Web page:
Asthma and Complementary Health Approaches
Evidence does not support using complementary health approaches instead of proven medical management for asthma; however, when used in addition to proven medical management, complementary health approaches that help people with asthma manage stress, anxiety, or depression might help them feel better and improve their asthma control. This issue of the digest provides a summary of the current research on several modalities that have been studied for asthma, including acupuncture, breathing techniques, meditation, yoga, omega-3 fatty acids, probiotics, soy isoflavones, and vitamin D.
What the Science Says:
Asthma and Complementary Health Approaches
Modality and Summary of Current Research
Several studies have examined the effects of acupuncture and asthma, and there is some evidence that the use of acupuncture may be associated with modest improvement of symptoms but not with improvement in measures of lung function.
Breathing exercises may have positive effects on quality of life and hyperventilation symptoms, but they are unlikely to have a beneficial effect on asthma symptoms.
Only a few studies have been conducted on the effects of meditation in people with asthma, but there is some limited evidence that meditation may help improve quality of life in asthma patients.
There is some evidence that yoga may lead to small improvements in quality of life and asthma symptoms in people with asthma.
Studies of omega-3 fatty acid supplementation for asthma have had inconsistent results.
Environmental changes such as improved hygiene may lead to reduced contact with microorganisms early in life, and this decrease may have contributed to an increase in diseases related to allergies, such as asthma. Studies have been done in which probiotics (live microorganisms that are intended to have health benefits) have been given to pregnant women and/or young infants in the hope of preventing the development of allergies. To date, probiotic supplementation has not been associated with a lower risk of asthma in infants or had beneficial effects in children with asthma. The effects of probiotics in people who already have asthma have also been studied.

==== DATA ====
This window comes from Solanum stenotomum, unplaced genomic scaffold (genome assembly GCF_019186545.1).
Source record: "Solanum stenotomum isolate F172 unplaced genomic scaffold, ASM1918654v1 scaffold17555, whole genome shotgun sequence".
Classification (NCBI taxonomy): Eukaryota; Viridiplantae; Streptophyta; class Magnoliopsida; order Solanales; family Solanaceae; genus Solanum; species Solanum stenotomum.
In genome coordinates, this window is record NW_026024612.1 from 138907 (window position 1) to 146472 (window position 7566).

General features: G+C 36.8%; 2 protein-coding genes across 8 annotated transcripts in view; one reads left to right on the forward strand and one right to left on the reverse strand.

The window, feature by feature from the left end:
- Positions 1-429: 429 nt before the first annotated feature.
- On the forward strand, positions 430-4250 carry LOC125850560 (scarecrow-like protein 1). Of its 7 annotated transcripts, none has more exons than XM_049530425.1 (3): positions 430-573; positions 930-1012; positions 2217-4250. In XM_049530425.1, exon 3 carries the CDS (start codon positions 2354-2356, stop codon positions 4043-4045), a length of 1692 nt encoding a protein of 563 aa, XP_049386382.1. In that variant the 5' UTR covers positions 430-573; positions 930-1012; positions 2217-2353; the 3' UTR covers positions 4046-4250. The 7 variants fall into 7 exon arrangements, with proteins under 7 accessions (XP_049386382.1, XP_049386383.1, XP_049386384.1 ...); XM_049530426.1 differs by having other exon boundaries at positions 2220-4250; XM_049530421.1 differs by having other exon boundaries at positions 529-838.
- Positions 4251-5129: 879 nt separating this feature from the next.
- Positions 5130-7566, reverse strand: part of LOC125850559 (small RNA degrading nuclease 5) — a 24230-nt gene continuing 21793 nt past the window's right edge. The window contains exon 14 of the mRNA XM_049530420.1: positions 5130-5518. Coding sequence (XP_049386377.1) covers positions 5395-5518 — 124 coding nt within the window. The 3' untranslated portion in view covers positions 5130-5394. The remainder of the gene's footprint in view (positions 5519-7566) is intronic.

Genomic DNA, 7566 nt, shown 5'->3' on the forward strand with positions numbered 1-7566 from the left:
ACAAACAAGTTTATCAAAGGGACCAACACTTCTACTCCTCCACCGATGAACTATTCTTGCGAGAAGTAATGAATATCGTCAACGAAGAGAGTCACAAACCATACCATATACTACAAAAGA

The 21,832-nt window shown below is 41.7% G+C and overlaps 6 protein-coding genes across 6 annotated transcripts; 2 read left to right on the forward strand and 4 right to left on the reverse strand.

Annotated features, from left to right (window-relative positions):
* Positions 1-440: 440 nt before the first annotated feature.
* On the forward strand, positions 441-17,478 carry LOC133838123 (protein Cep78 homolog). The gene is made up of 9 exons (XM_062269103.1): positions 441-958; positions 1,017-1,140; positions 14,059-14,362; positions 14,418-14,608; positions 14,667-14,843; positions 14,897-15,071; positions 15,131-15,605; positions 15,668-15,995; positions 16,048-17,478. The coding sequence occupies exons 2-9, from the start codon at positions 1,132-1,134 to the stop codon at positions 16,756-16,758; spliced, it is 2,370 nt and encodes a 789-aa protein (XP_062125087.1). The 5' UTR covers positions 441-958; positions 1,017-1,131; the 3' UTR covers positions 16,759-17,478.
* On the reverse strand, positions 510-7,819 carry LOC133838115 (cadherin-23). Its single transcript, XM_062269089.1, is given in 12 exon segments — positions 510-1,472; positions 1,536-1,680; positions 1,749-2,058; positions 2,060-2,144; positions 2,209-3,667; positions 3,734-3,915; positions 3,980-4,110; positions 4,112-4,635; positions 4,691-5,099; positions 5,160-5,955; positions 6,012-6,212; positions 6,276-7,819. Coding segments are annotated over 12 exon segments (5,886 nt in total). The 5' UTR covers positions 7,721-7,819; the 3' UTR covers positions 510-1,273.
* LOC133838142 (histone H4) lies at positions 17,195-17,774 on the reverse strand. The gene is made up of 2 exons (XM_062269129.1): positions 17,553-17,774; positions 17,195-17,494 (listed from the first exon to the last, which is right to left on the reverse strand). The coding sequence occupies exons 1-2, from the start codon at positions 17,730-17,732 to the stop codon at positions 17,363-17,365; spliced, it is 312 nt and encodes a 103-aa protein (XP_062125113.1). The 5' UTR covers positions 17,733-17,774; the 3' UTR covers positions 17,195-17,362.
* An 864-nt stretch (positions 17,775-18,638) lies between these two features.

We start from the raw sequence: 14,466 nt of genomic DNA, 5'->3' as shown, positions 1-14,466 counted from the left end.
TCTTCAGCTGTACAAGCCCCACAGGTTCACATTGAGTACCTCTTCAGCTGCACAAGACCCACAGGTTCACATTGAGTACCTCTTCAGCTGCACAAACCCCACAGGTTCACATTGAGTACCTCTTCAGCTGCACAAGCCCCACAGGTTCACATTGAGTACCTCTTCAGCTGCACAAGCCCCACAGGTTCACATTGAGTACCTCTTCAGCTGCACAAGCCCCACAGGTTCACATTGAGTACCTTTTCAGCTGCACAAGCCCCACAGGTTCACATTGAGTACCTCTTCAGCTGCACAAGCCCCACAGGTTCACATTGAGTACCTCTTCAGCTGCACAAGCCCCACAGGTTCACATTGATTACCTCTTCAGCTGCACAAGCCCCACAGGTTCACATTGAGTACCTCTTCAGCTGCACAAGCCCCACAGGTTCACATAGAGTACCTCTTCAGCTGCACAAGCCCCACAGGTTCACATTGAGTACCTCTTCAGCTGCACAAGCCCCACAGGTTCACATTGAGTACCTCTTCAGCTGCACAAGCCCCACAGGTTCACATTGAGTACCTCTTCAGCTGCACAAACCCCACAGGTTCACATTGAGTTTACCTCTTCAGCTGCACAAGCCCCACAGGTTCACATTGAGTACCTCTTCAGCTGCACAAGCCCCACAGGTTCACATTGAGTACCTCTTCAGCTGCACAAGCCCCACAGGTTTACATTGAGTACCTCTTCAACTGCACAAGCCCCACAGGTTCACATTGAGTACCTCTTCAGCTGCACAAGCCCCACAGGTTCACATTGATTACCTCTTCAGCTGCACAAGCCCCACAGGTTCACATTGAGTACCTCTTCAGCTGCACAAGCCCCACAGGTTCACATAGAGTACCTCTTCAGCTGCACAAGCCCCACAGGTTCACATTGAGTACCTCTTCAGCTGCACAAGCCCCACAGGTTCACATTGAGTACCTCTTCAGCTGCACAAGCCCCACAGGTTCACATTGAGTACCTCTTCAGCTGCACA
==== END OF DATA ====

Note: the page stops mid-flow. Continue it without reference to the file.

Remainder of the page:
Data suggest that soy isoflavone supplementation does not improve lung function or clinical outcomes in people with asthma, but it may be associated with a reduction in the number of severe asthma attacks in certain populations.
There is some evidence that suggests that vitamin D may help reduce the risk of asthma exacerbations in adults, particularly in those with low vitamin D levels. Some research has suggested that women with lower intakes of vitamin D may be more likely to give birth to children who develop asthma; however, two large studies have investigated this and found no difference in the occurrence of asthma between children whose mothers had received high-dose vitamin D and those whose mothers had received lower doses.
- Guidelines for the Diagnosis and Management of Asthma (NHLBI)
- Allergic Rhinitis and Its Impact on Asthma (ARIA) Guidelines: 2010 Revision (Journal of Allergy and Clinical Immunology)
Information for Your Patients
NCCIH Clinical Digest is a service of the National Center for Complementary and Integrative Health, NIH, DHHS. NCCIH Clinical Digest, a monthly e-newsletter, offers evidence-based information on complementary health approaches, including scientific literature searches, summaries of NCCIH-funded research, fact sheets for patients, and more.
The National Center for Complementary and Integrative Health is dedicated to exploring complementary health products and practices in the context of rigorous science, training complementary health researchers, and disseminating authoritative information to the public and professionals. For additional information, call NCCIH’s Clearinghouse toll-free at 1-888-644-6226, or visit the NCCIH website at nccih.nih.gov. NCCIH is 1 of 27 institutes and centers at the National Institutes of Health, the Federal focal point for medical research in the United States.
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